Issue 400: A Confession - Part Five
Also by sariphe
"Who would like to start?" I asked brightly, and when no one answered, I volunteered Prime Minister Bristleboff of Neopia Central. The Mynci scowled but staggered to the middle of the circle, anyway, and what happened in the next forty-five minutes was the most convoluted game of charades in the history of Neopia.
Prime Minister Bristleboff was reluctant to give his clues at first. His small gestures of helplessness turned out to be a pathetic attempts at hints. As well as not wanting to act, the royals didn't want to diminish their dignity by guessing, either. To my surprise, it was Zylaa who first proposed an answer to Bristleboff's miniature clues.
"Spread?" she asked. Bristleboff shook his head and made his gesture more obvious. His unwillingness to participate was being overcome by his need to look involved and intelligent. If his clues were to be left unanswered, it would not be because he didn't convey them well enough. He moved his hands again, and once more, Zylaa guessed.
"Placing? Putting down?"
"No!" exclaimed King Cyrus, wanting to prove his own intelligence. "It's a coronation." To the surprise of everyone, including Cyrus, Bristleboff nodded. He then moved onto another clue where he took something from his head and then pointed to many different people.
"Royals," said Chief Umvula.
"The Crown Ball," guessed a baron from Maraqua. Bristleboff indicated that his guess was close but not quite right, and after a few more random attempts, Zylaa got it. She looked at me with a slight trace of contempt.
"Lousy monarchs at the Crown Ball."
Bristleboff nodded and everyone turned to me, watching for a reaction. I decided to play it cool.
"Well done, Prime Minister, and well done to Lady Zylaa. For correctly guessing the prime minister's item, it is now your turn to give clues." Zylaa seemed unperturbed by the notion and moved to the center of the circle, where she began her own set of devious hints.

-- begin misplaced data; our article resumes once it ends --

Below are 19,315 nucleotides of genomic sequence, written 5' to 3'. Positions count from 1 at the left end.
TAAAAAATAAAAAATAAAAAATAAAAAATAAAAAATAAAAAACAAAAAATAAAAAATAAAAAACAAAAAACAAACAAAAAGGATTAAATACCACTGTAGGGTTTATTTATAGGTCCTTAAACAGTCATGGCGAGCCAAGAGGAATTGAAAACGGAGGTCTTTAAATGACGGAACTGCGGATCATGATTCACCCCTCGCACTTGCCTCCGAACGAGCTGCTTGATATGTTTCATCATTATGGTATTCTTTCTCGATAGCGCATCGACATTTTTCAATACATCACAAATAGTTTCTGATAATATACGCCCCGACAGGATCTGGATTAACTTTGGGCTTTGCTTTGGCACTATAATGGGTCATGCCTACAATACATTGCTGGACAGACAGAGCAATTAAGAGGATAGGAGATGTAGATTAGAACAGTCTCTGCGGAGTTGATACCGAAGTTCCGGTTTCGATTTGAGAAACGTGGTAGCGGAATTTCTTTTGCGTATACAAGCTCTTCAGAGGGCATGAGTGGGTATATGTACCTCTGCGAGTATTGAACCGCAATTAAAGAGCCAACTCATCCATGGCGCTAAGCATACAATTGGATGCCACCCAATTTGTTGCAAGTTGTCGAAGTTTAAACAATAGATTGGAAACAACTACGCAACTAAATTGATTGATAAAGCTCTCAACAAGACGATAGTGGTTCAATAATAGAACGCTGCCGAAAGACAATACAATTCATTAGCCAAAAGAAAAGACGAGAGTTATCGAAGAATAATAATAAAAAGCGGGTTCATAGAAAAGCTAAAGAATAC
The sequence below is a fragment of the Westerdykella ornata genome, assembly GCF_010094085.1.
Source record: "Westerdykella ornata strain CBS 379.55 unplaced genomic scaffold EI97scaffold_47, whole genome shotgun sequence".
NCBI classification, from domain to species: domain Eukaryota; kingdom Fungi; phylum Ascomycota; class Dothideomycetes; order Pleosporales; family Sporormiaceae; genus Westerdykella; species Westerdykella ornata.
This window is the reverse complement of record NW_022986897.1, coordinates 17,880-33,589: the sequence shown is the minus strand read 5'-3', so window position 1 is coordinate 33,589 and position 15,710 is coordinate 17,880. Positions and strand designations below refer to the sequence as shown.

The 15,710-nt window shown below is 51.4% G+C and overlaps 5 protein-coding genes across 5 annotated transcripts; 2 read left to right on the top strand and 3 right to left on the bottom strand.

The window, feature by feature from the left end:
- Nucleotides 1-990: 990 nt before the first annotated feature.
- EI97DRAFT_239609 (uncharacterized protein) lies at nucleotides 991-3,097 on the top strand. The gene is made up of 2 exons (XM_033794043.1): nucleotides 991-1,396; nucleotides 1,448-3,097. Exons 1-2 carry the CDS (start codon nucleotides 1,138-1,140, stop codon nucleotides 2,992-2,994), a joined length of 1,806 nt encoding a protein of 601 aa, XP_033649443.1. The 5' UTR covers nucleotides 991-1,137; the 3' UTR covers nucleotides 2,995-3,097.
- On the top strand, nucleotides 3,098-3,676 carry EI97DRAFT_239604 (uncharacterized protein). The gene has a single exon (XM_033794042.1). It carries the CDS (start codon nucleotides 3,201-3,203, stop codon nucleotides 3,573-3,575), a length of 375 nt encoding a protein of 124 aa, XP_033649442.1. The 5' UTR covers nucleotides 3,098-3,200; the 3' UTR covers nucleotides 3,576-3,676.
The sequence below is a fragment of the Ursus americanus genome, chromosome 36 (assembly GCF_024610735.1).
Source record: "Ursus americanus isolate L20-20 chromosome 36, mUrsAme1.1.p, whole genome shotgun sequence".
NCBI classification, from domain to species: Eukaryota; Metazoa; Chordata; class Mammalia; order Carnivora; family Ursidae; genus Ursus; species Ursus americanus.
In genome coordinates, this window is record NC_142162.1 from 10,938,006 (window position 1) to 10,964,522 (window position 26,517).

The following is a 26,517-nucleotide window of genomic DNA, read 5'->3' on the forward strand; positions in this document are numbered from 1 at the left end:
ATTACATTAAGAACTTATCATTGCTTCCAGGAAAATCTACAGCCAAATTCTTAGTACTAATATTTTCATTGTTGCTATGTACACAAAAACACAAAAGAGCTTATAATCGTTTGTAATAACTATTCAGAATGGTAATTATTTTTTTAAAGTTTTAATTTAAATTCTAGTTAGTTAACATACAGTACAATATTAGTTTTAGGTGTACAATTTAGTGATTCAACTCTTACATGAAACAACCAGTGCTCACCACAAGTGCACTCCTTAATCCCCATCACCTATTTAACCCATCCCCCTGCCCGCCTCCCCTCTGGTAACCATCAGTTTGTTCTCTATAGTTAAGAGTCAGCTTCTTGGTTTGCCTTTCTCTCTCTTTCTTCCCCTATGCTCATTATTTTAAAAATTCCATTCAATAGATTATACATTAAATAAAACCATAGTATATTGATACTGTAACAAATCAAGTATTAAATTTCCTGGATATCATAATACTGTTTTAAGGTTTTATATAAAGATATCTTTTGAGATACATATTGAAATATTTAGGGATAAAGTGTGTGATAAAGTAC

Like Bristleboff's, Zylaa's clues were also cryptic and scornful. It took a while for anyone to guess correctly, but eventually Queen Liesel of Terror Mountain took a shot in the dark and hit the nail on the head: Krawk Island foolery. The clues and items continued on in this fashion for quite a while, each one a bit more biting than the last, until finally I grew tired of the jabs and called the game to a close. It was early afternoon by this point, warm and breezy, so I decided to take advantage of the fair weather and took everyone back outside. Without a specific plan in mind, I managed to string everyone along for the next several hours in a series of lawn games and menial chatter. It was all really quite pointless, and a bit dull, but I had nothing else in mind, and anyways, I wasn't trying for blatant fun. Nope, my only goal was to maintain this position of power for another day or so, and then get the heck outta dodge. So far, so good. I'd managed to hold the crown longer than Wrigilet had, anyway.